Slightly stronger quarter-over-quarter home value growth between Q4 2014 and Q1 2015 likely helped re-start the decline in the negative equity rate. Between Q3 and Q4 of last year, home values grew just 0.51 percent, compared to 0.74 percent quarter-over-quarter growth between the end of Q4 2014 and the end of Q1 2015.
Still, that quarterly growth rate is anemic compared to fairly consistent quarterly growth of 2 percent or more from mid-2013 and into the early part of 2014. It's unlikely that the national negative equity rate will rise going forward, but as home value growth continues to slow, it is more likely to fall in fits and starts, and not as uniformly as it did between 2012 and 2014. The Zillow Negative Equity Forecast predicts the U.S. negative equity rate will fall to 14.1 percent by the end of Q1 2016.
Location, Location, Location
Negative equity is not only unequally distributed by home value, it's also unequally concentrated in certain areas of the country. In the red-hot Bay Area, for instance, negative equity is the lowest in the country. In the San Francisco metro, the negative equity rate was 6.1 percent in Q1, the second-lowest negative equity rate among the top 35 largest metros, behind only the San Jose metro at 3.8 percent.
But other parts of the country, particularly the Midwest, are still struggling with negative equity rates well above the national average. Among the largest 35 metros, three of the five with the highest negative equity rates (Chicago, 23.7 percent; St. Louis, 20.4 percent; and Cleveland, 19.9 percent) were in the Midwest.
Additionally, the discrepancies between negative equity among top- and bottom-tier homeowners in different markets can be very striking. For example, 46 percent of bottom-tier homeowners in Detroit are underwater, compared to 7 percent of top-tier owners. In Atlanta, 46 percent of bottom-tier owners in Atlanta are underwater, compared to only 10 percent of owners in the top tier (figure 4).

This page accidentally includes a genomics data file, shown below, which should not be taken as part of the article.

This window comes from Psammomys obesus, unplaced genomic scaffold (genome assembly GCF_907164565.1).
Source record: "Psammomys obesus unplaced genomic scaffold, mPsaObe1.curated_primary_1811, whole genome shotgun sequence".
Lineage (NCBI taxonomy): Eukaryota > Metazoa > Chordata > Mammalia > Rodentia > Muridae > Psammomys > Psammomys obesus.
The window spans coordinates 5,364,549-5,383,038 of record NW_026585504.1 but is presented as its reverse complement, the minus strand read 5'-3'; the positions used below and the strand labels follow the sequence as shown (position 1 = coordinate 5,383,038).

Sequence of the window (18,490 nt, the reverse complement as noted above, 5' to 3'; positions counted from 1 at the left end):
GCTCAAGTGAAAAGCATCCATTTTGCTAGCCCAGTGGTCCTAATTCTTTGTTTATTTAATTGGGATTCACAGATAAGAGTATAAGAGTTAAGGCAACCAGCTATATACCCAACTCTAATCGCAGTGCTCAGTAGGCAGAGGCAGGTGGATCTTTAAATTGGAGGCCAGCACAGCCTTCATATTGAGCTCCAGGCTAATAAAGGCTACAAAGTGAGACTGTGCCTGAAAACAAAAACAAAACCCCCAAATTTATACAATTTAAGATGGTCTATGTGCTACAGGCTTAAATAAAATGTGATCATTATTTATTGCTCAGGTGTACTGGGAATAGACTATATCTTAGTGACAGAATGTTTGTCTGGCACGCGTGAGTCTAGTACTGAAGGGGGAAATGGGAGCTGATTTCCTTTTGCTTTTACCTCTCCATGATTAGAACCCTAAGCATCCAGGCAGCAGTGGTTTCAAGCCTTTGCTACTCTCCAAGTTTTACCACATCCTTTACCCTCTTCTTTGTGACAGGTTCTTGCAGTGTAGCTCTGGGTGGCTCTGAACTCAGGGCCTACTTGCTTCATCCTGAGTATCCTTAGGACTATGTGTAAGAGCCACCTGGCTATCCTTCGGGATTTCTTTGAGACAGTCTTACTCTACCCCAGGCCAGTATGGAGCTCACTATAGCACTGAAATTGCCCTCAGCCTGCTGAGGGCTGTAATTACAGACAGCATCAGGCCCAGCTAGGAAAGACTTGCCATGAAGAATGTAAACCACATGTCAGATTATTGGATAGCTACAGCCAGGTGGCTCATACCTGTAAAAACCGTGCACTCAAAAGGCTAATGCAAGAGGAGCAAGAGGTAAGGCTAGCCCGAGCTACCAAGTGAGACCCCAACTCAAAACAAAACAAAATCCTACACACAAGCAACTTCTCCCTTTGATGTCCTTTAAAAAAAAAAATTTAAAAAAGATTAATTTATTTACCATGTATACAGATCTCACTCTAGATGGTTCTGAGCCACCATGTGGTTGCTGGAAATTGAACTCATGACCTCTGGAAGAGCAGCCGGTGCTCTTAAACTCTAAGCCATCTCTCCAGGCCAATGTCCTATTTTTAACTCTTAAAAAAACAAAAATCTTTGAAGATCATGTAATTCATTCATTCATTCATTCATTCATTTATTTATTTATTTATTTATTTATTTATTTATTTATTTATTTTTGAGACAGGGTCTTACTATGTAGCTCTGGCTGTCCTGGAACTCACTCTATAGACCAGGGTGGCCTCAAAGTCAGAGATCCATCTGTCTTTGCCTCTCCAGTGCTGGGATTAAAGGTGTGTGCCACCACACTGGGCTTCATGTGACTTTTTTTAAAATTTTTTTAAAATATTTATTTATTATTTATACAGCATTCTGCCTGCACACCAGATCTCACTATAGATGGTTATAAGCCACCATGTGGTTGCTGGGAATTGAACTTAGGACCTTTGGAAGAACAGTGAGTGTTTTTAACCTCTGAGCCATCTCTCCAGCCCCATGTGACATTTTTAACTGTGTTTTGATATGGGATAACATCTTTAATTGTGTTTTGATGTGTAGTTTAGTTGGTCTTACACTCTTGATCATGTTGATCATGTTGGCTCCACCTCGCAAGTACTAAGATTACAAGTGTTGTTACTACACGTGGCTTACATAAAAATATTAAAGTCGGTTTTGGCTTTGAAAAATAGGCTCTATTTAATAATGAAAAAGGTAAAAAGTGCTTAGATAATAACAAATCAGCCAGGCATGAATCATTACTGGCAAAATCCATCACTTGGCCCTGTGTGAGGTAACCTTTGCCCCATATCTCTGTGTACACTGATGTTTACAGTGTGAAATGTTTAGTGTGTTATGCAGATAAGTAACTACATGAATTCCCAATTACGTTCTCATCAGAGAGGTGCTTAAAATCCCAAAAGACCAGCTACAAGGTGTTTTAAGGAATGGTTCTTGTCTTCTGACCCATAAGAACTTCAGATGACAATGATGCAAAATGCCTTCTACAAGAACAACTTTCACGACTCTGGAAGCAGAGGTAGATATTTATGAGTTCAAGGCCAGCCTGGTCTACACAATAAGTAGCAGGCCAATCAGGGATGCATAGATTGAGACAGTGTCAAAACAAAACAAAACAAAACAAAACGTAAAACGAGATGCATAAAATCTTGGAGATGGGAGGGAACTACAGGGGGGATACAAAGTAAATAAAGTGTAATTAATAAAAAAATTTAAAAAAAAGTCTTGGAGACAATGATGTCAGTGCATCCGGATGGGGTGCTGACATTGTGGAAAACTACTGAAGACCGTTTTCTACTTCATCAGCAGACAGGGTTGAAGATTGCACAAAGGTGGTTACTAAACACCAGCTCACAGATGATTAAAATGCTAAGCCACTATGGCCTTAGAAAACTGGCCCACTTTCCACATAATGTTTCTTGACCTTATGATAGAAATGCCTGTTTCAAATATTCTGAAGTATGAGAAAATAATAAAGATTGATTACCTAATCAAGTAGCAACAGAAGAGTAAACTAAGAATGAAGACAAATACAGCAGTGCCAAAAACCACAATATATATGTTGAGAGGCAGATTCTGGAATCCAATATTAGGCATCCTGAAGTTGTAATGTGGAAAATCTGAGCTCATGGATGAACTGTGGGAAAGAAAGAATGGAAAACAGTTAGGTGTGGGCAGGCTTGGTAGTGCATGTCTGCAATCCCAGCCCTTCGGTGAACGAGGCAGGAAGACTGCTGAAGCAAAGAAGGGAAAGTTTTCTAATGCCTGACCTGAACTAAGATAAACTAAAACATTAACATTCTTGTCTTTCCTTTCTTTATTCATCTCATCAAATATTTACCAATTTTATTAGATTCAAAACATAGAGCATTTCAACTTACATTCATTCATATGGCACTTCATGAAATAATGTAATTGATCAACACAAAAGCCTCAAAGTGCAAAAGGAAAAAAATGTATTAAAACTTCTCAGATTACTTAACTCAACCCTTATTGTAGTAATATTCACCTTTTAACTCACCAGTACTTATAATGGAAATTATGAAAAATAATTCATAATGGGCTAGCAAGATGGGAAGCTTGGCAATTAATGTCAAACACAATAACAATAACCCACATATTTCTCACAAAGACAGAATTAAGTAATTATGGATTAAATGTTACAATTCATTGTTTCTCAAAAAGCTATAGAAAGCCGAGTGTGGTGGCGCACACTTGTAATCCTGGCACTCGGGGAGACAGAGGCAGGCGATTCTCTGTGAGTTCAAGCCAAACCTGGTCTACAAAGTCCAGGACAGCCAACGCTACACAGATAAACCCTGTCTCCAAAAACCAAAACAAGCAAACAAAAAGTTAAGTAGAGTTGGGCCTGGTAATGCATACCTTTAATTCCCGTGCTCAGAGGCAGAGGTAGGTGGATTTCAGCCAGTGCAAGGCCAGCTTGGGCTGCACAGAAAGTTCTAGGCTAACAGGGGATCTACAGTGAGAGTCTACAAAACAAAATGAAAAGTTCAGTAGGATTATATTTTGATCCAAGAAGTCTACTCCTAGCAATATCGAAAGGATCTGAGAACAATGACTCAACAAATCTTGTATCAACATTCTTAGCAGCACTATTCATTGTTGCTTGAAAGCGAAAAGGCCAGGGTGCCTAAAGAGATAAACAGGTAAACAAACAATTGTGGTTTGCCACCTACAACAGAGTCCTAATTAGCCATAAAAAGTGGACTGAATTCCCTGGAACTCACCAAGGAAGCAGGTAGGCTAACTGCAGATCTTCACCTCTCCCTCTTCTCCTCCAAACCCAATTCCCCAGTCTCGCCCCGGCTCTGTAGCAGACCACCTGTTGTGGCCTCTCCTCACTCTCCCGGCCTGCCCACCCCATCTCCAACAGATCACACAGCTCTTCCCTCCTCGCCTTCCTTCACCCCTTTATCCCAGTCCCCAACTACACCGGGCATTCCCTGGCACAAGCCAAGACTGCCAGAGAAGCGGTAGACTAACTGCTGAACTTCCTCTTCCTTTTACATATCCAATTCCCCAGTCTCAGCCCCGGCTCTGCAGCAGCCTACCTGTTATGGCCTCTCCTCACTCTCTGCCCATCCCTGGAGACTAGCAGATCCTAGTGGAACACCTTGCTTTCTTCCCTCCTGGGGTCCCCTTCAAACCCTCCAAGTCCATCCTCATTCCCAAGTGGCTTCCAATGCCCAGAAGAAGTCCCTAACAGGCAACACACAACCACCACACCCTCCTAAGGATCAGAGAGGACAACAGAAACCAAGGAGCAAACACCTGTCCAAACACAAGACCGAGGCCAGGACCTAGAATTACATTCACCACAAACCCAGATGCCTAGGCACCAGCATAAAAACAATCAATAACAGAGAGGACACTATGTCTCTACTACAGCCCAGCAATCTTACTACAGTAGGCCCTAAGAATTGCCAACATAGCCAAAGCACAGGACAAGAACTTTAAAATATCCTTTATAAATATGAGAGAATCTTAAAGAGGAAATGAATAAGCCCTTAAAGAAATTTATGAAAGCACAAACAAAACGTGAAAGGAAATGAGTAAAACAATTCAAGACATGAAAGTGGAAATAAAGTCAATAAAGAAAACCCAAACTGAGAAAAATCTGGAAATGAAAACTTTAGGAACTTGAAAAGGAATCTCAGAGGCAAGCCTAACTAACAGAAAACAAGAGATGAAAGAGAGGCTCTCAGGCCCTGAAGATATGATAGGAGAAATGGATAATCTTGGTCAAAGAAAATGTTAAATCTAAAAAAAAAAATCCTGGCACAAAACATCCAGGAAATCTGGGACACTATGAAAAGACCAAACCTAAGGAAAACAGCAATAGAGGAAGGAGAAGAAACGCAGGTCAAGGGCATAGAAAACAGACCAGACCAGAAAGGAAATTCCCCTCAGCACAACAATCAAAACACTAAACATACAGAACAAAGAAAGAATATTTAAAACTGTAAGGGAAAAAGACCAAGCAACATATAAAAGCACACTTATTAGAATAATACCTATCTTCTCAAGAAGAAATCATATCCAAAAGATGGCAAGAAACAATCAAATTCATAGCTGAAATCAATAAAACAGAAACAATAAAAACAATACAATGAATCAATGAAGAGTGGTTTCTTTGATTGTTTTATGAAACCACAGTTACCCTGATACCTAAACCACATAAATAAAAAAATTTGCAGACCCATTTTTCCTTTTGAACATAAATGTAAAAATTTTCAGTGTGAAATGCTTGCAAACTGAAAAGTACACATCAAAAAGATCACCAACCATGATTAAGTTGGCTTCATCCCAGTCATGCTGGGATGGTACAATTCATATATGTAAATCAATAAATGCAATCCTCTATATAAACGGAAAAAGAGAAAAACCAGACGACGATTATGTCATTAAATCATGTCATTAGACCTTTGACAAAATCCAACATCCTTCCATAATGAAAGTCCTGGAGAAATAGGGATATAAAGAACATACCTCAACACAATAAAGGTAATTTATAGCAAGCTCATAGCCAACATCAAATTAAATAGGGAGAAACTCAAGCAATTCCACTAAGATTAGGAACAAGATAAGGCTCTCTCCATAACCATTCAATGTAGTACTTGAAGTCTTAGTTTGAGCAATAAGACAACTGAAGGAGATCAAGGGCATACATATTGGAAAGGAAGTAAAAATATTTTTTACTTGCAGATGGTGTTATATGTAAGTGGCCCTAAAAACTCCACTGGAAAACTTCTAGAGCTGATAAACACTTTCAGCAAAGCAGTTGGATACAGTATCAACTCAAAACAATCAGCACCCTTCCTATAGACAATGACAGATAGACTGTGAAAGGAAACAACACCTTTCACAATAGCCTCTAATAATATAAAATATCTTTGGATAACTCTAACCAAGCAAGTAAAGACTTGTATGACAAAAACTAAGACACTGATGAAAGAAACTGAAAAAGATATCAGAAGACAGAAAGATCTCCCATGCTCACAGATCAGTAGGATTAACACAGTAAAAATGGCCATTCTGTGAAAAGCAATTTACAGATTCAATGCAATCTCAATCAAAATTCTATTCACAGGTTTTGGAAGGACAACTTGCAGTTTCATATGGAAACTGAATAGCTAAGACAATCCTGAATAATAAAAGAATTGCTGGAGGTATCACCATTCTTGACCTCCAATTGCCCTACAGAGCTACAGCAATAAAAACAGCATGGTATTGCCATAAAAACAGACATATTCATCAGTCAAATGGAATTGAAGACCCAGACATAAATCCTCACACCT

Still, while the level of negative equity varies dramatically from market-to-market, it is at least falling uniformly again. Between Q4 and Q1 2015, negative equity fell in all 35 of the country's largest markets. Between Q3 and Q4 2014, negative equity rose or was flat in 12 of those 35.
A Deep Problem
As noted above, 11.8 percent of homeowners in negative equity nationwide owe more than twice what their home is worth to the bank. But again, that number varies dramatically from market to market, and in many, the rate of very deep negative equity is much higher, upwards of 15 percent or more (figure 5).
Of the largest 35 metro areas, San Antonio (16.2 percent), Charlotte (15.6 percent), Detroit (15.6 percent) and Chicago (15.4 percent) have the highest rates of underwater homeowners owing more than twice their home's value to the bank.
But all is not lost. Just 10.4 percent of underwater homeowners in Riverside, Calif., once the poster child for negative equity and falling home values, owe more than twice their home's value to the bank, below the national average.
While it's undoubtedly great news that the level of negative equity is falling, the depth of negative equity remains incredibly worrisome. Millions of Americans are so far underwater, it's likely they may not regain equity for up to a decade or more at this pace. And because negative equity is concentrated so heavily at the lower end, it gums up the works for the rest of the market.
Potential first-time buyers will have difficulty finding affordable homes for sale because those homes are stuck in negative equity. And owners of those homes can't move up the chain because they're stuck underwater in the entry-level home they bought years ago. The logjam at the bottom is having ripple effects throughout the market, and as home value growth slows, it will be years before it gets cleared up.
In the meantime, we'll be left with volatile prices, limited inventory, tepid demand, elevated foreclosures and a whole lot of frustration.
About the author
Svenja Gudell is the Senior Director of Economic Research at Zillow. To learn more about Svenja, click here.